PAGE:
What is the cause of suffering? We often imagine – wrongly – that the Buddha said that desire was the cause of suffering. But he didn’t. He said that the cause of suffering was the three poisons of ignorance, attachment and aversion.
The most important of these three is ignorance: the other two follow on from that. Ignorance is a confusion about our true nature: instead of understanding our nature as relational, we falsely think we are beings encased in a self. Thinking in this way, it is only natural to want or to keep what we like, and discard what we don’t.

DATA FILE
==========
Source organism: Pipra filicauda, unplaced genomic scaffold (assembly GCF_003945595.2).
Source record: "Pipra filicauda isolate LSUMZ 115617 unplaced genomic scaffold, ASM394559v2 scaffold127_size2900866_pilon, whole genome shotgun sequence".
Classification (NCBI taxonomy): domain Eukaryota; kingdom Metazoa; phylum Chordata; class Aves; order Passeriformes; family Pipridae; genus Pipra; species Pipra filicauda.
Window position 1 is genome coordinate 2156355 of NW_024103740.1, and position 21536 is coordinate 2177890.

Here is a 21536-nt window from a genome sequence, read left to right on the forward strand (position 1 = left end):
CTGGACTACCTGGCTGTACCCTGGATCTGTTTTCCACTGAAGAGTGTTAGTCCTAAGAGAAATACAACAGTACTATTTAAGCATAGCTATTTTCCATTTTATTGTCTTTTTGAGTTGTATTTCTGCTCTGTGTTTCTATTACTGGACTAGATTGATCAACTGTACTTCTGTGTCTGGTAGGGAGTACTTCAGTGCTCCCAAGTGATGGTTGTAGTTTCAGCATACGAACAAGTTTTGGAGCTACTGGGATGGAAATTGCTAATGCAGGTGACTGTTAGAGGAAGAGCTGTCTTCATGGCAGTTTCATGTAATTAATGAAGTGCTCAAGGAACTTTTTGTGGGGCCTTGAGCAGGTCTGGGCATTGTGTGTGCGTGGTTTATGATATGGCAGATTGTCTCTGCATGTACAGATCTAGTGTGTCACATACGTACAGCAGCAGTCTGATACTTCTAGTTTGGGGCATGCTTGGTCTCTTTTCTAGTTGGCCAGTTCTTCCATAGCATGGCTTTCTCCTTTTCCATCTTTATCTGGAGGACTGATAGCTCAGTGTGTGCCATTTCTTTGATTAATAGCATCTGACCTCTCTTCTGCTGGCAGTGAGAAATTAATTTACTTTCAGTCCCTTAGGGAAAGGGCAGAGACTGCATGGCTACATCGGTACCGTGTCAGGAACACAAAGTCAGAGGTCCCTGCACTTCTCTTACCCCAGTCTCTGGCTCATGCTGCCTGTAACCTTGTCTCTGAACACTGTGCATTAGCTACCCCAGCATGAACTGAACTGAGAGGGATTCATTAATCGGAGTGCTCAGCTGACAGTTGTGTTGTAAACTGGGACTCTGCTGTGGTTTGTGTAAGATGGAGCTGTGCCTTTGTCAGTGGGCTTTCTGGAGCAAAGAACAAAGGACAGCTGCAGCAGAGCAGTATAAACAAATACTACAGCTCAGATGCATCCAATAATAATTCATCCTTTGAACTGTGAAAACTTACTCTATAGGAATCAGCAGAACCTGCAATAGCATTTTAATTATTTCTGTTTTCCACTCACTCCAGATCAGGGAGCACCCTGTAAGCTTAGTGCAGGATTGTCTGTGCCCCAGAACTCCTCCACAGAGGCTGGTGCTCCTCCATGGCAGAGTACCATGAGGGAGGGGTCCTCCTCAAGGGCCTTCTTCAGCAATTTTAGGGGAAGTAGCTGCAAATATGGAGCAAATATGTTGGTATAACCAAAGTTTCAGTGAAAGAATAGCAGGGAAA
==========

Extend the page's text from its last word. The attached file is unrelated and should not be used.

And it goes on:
We confuse ourselves so easily because our society’s usual way of thinking of desire is to think of it in terms of a lack: something is missing.
The point isn’t technical, it’s of fundamental importance. If we misunderstand desire, if we can’t see it as the pulse and flow and expression of this great being, then we will aspire to a buddhism of false equanimity, a buddhism which is empty and lifeless. With the ghost of suffering inside.